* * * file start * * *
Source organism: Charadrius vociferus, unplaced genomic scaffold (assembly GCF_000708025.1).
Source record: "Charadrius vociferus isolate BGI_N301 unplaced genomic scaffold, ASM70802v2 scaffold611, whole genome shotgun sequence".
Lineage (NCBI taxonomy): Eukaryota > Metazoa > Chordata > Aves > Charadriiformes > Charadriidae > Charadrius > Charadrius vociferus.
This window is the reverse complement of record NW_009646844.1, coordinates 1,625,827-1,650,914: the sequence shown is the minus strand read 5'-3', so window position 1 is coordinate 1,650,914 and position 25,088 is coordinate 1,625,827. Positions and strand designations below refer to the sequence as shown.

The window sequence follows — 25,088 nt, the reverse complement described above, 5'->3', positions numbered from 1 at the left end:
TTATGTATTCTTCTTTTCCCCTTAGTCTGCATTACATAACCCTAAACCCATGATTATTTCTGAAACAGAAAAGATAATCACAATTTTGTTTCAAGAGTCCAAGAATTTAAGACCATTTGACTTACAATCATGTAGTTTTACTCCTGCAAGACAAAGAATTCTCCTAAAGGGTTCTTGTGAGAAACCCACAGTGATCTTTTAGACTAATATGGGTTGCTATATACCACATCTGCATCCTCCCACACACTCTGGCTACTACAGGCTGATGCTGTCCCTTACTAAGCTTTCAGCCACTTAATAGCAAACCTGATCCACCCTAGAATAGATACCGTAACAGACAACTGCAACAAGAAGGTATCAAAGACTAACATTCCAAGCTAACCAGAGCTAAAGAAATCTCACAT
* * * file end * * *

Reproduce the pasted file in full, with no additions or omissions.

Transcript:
Source organism: Charadrius vociferus, unplaced genomic scaffold (assembly GCF_000708025.1).
Source record: "Charadrius vociferus isolate BGI_N301 unplaced genomic scaffold, ASM70802v2 scaffold611, whole genome shotgun sequence".
Lineage (NCBI taxonomy): Eukaryota > Metazoa > Chordata > Aves > Charadriiformes > Charadriidae > Charadrius > Charadrius vociferus.
This window is the reverse complement of record NW_009646844.1, coordinates 1,625,827-1,650,914: the sequence shown is the minus strand read 5'-3', so window position 1 is coordinate 1,650,914 and position 25,088 is coordinate 1,625,827. Positions and strand designations below refer to the sequence as shown.

The window sequence follows — 25,088 nt, the reverse complement described above, 5'->3', positions numbered from 1 at the left end:
TTATGTATTCTTCTTTTCCCCTTAGTCTGCATTACATAACCCTAAACCCATGATTATTTCTGAAACAGAAAAGATAATCACAATTTTGTTTCAAGAGTCCAAGAATTTAAGACCATTTGACTTACAATCATGTAGTTTTACTCCTGCAAGACAAAGAATTCTCCTAAAGGGTTCTTGTGAGAAACCCACAGTGATCTTTTAGACTAATATGGGTTGCTATATACCACATCTGCATCCTCCCACACACTCTGGCTACTACAGGCTGATGCTGTCCCTTACTAAGCTTTCAGCCACTTAATAGCAAACCTGATCCACCCTAGAATAGATACCGTAACAGACAACTGCAACAAGAAGGTATCAAAGACTAACATTCCAAGCTAACCAGAGCTAAAGAAATCTCACAT